Paula Fernandes, CEO of RAR Imobiliária, also shows signs of having her feet firmly on the ground, considering that “2023 may not be very encouraging, with the slowdown in demand and investment, transversal to all segments of the real estate business”. It is expected, in this sense, “that investors will assume a posture of ‘wait and see’ until prices stabilize,” he predicts.

Foto de Wendell Adriel na Unsplash
Foto de Wendell Adriel na Unsplash

Portuguese continue to buy houses
“The lack of supply in the residential market is a problem that has existed for some time in Portugal and is still far from being solved,” says João Sousa, CEO of JPS Group. The responsible criticizes, also, “the long waiting times to obtain municipal licensing”, which puts a brake on the execution of projects. “If the licensing time is shorter there will be more houses on the market and at affordable prices.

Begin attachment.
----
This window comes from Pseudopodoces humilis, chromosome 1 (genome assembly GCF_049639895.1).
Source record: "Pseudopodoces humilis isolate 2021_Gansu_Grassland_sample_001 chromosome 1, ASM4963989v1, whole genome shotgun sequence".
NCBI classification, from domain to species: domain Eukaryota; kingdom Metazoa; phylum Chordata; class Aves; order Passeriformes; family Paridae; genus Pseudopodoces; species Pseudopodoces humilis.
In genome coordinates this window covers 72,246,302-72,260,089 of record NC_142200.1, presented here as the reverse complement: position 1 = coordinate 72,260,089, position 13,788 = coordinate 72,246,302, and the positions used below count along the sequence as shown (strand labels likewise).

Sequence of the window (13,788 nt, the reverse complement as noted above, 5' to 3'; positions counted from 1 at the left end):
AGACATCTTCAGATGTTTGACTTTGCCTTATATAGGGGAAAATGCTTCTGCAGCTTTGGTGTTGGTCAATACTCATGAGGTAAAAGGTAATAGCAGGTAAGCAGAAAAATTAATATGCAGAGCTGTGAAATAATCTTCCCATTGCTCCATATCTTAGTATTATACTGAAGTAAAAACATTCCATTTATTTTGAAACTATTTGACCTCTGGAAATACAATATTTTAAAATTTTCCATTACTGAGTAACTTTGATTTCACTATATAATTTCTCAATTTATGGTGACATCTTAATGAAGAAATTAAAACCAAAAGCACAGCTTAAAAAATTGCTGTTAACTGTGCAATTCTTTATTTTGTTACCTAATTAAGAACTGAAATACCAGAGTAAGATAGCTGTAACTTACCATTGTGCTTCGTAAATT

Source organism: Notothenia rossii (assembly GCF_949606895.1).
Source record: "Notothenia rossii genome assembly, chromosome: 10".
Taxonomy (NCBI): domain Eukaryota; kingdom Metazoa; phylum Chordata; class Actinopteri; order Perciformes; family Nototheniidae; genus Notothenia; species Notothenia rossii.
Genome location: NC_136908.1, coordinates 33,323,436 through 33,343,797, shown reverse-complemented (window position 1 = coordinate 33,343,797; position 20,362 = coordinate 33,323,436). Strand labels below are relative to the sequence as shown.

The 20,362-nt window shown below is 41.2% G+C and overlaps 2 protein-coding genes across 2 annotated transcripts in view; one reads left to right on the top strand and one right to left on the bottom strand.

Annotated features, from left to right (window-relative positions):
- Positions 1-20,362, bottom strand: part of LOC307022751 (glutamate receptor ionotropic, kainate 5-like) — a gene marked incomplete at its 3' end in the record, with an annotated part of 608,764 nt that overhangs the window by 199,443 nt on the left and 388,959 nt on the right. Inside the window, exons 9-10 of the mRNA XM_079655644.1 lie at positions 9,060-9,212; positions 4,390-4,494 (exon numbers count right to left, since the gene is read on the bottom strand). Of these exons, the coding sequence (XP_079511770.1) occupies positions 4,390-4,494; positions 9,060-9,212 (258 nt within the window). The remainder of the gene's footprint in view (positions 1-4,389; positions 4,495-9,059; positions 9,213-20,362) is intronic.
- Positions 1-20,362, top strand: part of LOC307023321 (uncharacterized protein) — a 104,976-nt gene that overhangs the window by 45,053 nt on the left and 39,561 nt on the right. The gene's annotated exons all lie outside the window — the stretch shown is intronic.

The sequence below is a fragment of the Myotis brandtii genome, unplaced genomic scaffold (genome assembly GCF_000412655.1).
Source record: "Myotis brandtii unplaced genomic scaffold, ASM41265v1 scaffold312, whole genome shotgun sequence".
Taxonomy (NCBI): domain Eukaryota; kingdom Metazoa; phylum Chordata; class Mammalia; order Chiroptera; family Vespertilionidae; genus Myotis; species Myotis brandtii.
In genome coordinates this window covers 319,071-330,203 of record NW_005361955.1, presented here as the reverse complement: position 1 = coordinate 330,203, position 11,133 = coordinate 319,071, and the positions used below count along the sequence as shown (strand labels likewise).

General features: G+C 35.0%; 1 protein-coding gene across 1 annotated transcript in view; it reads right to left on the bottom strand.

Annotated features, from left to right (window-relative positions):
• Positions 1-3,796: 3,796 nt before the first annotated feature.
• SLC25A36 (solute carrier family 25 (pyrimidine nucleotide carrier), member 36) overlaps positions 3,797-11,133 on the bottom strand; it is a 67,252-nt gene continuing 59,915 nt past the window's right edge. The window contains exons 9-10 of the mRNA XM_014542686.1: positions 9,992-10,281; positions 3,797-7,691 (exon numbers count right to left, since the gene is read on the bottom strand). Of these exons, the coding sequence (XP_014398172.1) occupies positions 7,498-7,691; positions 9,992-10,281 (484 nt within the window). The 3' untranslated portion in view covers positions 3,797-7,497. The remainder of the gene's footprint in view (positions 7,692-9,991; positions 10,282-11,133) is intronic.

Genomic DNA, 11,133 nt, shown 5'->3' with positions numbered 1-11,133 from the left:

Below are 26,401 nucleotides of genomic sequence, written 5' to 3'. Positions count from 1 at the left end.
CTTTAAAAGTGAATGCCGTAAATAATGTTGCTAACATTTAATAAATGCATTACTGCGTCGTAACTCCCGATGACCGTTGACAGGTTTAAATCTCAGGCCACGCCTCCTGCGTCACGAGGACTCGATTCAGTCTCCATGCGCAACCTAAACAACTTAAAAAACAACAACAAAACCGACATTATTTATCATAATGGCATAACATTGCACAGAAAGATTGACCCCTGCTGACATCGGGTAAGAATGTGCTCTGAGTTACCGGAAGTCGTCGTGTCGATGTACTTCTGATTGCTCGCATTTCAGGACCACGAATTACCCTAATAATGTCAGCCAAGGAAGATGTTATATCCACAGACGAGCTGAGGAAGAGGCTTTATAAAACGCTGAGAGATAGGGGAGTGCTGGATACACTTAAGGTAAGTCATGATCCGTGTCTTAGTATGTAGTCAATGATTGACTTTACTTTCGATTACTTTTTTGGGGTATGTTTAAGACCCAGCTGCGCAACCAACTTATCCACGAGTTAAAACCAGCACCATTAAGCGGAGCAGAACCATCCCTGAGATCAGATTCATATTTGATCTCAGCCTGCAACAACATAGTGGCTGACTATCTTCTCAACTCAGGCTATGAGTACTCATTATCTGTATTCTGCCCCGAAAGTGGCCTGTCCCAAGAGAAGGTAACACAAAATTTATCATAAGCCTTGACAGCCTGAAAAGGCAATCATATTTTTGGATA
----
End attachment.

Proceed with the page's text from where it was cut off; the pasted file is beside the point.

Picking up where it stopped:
João Sousa also reminds that even in the current economic context, “Portuguese families continue to buy houses at a good rate. The problem is that “there is greater demand from foreigners, which causes the housing stock to decrease”, being “this huge imbalance with the increase in demand for houses, which exceeds supply, which contributes to the increase in prices and makes it even more difficult to access home ownership, especially for the middle segment, which is very dependent on obtaining housing credit”.

The responsible still estimates that the year 2023 is “promising” for the residential sector: “Nothing makes me believe that there is a stop of projects due to the current economic context, because the houses continue to arrive on the market, there is still investment from players in new developments and home sales continue at a good pace.